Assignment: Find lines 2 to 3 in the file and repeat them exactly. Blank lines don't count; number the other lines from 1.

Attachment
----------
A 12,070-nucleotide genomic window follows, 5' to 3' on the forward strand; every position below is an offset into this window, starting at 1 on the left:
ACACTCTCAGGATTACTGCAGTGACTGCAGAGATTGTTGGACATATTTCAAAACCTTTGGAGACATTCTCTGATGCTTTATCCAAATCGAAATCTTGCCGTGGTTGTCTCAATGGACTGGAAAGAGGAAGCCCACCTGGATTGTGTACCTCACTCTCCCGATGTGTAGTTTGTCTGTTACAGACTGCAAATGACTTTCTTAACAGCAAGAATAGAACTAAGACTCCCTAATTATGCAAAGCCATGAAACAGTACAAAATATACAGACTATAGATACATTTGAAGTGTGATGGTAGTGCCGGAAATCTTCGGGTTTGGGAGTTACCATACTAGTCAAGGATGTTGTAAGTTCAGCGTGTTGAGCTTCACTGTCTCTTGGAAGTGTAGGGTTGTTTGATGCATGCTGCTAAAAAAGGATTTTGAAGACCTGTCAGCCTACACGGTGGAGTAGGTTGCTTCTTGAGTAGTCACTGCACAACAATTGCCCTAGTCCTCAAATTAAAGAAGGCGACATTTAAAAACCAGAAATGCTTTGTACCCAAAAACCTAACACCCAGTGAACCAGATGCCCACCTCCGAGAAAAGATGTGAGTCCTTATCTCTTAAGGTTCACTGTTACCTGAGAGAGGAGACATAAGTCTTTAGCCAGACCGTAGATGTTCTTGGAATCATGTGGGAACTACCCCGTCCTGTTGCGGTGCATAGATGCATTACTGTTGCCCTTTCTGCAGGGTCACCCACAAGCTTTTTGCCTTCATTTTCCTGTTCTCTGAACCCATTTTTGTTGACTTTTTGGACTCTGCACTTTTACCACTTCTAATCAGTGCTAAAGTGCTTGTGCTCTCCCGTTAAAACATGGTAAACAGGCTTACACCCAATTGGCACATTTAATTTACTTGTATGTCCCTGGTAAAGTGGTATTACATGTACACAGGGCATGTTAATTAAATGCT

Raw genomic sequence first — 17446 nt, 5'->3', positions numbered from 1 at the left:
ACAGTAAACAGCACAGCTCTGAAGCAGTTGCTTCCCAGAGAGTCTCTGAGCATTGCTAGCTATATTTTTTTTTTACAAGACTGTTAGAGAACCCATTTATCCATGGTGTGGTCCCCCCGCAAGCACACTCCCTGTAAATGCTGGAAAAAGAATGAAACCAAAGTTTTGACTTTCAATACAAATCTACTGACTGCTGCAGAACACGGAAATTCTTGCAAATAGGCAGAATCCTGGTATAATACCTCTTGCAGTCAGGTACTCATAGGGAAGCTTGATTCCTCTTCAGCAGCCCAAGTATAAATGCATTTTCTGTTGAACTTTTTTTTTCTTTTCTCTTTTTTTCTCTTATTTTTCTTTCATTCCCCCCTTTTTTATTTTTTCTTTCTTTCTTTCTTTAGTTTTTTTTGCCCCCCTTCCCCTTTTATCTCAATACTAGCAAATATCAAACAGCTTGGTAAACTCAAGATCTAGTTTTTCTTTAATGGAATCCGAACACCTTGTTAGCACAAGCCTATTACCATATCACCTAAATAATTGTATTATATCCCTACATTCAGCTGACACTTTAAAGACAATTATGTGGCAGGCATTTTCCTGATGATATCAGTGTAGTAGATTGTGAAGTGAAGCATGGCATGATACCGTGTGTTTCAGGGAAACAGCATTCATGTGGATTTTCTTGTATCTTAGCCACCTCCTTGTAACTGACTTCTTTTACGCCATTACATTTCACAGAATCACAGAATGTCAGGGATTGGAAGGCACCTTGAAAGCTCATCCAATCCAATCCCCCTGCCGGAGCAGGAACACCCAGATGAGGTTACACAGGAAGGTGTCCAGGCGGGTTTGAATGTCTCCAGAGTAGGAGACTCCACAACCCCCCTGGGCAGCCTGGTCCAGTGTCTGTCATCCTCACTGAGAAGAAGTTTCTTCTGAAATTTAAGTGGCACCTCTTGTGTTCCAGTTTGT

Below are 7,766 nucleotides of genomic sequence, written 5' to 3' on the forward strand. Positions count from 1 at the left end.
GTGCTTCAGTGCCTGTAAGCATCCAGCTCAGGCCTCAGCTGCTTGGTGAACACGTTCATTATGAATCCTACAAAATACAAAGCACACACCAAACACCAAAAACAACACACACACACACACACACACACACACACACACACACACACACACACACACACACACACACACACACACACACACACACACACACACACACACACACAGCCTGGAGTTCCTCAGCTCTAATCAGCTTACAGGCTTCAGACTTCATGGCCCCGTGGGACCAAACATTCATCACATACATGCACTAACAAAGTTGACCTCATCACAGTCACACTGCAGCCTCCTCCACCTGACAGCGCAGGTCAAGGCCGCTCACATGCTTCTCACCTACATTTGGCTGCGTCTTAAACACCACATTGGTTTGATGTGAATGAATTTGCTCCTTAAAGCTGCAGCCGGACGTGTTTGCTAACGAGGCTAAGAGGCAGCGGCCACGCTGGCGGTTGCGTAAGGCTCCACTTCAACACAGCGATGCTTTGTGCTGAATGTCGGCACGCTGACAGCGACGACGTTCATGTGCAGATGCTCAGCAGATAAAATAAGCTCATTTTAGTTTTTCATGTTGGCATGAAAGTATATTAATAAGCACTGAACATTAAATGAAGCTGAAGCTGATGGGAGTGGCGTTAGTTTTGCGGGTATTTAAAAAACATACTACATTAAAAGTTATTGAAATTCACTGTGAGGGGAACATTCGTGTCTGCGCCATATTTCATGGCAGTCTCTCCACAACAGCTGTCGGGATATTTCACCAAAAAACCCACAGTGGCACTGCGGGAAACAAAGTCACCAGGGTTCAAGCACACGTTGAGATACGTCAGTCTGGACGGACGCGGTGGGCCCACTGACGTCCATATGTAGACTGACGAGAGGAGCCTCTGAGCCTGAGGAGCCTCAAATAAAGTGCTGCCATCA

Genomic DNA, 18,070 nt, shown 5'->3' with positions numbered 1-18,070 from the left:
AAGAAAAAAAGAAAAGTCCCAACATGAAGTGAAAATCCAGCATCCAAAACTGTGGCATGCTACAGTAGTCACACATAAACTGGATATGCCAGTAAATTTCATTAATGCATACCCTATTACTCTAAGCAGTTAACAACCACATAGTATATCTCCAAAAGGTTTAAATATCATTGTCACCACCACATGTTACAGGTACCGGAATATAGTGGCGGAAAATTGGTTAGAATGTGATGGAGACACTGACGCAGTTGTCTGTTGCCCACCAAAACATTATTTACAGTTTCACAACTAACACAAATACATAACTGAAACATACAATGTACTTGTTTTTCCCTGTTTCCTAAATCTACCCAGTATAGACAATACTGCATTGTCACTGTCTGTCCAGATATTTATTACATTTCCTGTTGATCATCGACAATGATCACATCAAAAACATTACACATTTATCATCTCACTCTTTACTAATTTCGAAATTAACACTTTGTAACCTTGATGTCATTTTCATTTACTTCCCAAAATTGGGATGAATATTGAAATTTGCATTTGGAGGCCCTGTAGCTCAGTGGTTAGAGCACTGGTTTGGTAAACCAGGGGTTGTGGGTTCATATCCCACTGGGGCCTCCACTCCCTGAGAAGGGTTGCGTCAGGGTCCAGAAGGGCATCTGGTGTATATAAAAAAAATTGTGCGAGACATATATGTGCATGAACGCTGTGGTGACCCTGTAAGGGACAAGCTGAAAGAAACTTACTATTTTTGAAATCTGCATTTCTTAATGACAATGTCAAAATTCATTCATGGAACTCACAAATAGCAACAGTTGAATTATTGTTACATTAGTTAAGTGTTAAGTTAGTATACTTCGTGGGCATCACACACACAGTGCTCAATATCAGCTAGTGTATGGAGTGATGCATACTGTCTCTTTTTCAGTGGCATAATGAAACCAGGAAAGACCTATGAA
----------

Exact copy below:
ACACTCTCAGGATTACTGCAGTGACTGCAGAGATTGTTGGACATATTTCAAAACCTTTGGAGACATTCTCTGATGCTTTATCCAAATCGAAATCTTGCCGTGGTTGTCTCAATGGACTGGAAAGAGGAAGCCCACCTGGATTGTGTACCTCACTCTCCCGATGTGTAGTTTGTCTGTTACAGACTGCAAATGACTTTCTTAACAGCAAGAATAGAACTAAGACTCCCTAATTATGCAAAGCCATGAAACAGTACAAAATATACAGACTATAGATACATTTGAAGTGTGATGGTAGTGCCGGAAATCTTCGGGTTTGGGAGTTACCATACTAGTCAAGGATGTTGTAAGTTCAGCGTGTTGAGCTTCACTGTCTCTTGGAAGTGTAGGGTTGTTTGATGCATGCTGCTAAAAAAGGATTTTGAAGACCTGTCAGCCTACACGGTGGAGTAGGTTGCTTCTTGAGTAGTCACTGCACAACAATTGCCCTAGTCCTCAAATTAAAGAAGGCGACATTTAAAAACCAGAAATGCTTTGTACCCAAAAACCTAACACCCAGTGAACCAGATGCCCACCTCCGAGAAAAGATGTGAGTCCTTATCTCTTAAGGTTCACTGTTACCTGAGAGAGGAGACATAAGTCTTTAGCCAGACCGTAGATGTTCTTGGAATCATGTGGGAACTACCCCGTCCTGTTGCGGTGCATAGATGCATTACTGTTGCCCTTTCTGCAGGGTCACCCACAAGCTTTTTGCCTTCATTTTCCTGTTCTCTGAACCCATTTTTGTTGACTTTTTGGACTCTGCACTTTTACCACTTCTAATCAGTGCTAAAGTGCTTGTGCTCTCCCGTTAAAACATGGTAAACAGGCTTACACCCAATTGGCACATTTAATTTACTTGTATGTCCCTGGTAAAGTGGTATTACATGTACACAGGGCATGTTAATTAAATGCT

Raw genomic sequence first — 17446 nt, 5'->3', positions numbered from 1 at the left: